3.1 Add the Derived Column component and link it to the source
- In the SSIS toolbox, from the Common part. Drag the Derived Column transformation into the data flow.
- Then link the Flat File Source component to Derived Column as shown in the image below.
3.2 Configure the SSIS derived column to convert the customer ID to integer
The CustomerID column is of type integer, so a new one must be created based on the one in the file. To convert it to a new SSIS column of type Integer (DT_I8).
3.3 Configure the SSIS OLE DB Destination component
To do this, you must first create a connection to the target database from the SSIS connection manager. Set up the data mapping in the Mappings tab to check that the flat file and SQL Server table columns match. Use the Derived Column.CustomerID column and not the original flat file column.
Automatic mapping with SSIS
Note: It is possible to automatically map SSIS columns in the next step. Make sure to name all source and target columns the same.
4. Run the SSIS package to import the csv file
Once the data flow is fully configured, run the SSIS package to insert the rows into the customer table. The 48 rows are processed and integrated into the database.
5. Check the data imported using SSMS
From SSMS, check the data with these two SQL queries. The table has 48 rows, identical to the contents of the file.
SELECT COUNT(*) AS [NumberOfCustomers] FROM [dbo].[Customers]; SELECT * FROM [dbo].[Customers];
Finally, run a SELECT query to check the data loaded into the database. This example allows you to easily import a text file into a SQL Server database with SSIS. It is also possible to load several flat files into a database with an SSIS loop (For Each File component).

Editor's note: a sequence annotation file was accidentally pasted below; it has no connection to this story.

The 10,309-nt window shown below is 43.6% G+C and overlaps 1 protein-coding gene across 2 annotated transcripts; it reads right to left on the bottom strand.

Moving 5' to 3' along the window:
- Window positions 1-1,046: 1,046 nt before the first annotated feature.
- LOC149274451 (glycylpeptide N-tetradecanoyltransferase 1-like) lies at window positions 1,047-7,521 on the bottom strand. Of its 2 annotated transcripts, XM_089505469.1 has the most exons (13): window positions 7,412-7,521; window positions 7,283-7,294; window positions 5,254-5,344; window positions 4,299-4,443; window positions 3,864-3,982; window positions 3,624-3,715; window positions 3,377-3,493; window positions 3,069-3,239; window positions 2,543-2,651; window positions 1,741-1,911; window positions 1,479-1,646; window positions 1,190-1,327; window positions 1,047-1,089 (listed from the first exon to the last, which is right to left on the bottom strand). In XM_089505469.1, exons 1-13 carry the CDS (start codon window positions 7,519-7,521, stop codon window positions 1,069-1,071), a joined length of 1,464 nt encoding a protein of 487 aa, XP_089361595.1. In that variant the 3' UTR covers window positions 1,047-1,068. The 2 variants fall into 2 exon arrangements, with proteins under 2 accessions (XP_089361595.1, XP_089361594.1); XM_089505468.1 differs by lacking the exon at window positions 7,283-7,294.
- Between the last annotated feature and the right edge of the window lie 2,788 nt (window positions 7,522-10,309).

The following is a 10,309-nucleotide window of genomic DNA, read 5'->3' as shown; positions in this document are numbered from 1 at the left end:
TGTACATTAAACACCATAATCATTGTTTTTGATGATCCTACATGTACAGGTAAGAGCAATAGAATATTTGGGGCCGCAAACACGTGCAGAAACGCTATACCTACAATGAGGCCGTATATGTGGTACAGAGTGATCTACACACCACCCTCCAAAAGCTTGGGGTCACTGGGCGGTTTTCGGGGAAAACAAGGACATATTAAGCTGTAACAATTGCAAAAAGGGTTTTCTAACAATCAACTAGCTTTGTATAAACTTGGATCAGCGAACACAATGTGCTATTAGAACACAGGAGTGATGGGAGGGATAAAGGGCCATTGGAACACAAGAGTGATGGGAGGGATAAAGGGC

How to avoid csv text file import errors with Integration Services ?
A common error is the SSIS code 0x80019002 which indicates that the maximum number of errors allowed has been reached. It is indeed possible to set the number of errors tolerated via the MaximumErrorCount parameter. However, this is not recommended except in the case of automatic management of errors and re-loads. Three key elements to check to successfully integrate files and avoid classic errors:
- Column separator
- Line separator
- Encoding of the CSV file
So, CSV and flat files integration in general with SSIS and Visual Studio is powerful. However, errors are common, unless you prepare and check the data types in both the source file and the target table beforehand. To take it a step further, it is possible to load an Excel file into a table with SSIS in the same way. The previous tutorial is bout how to create a simple data flow to load a table into another and enrich the data.
To conclude, this step by step SSIS tutorial explains how to import a CSV file into a SQL Server table using a package developed with Visual Studio.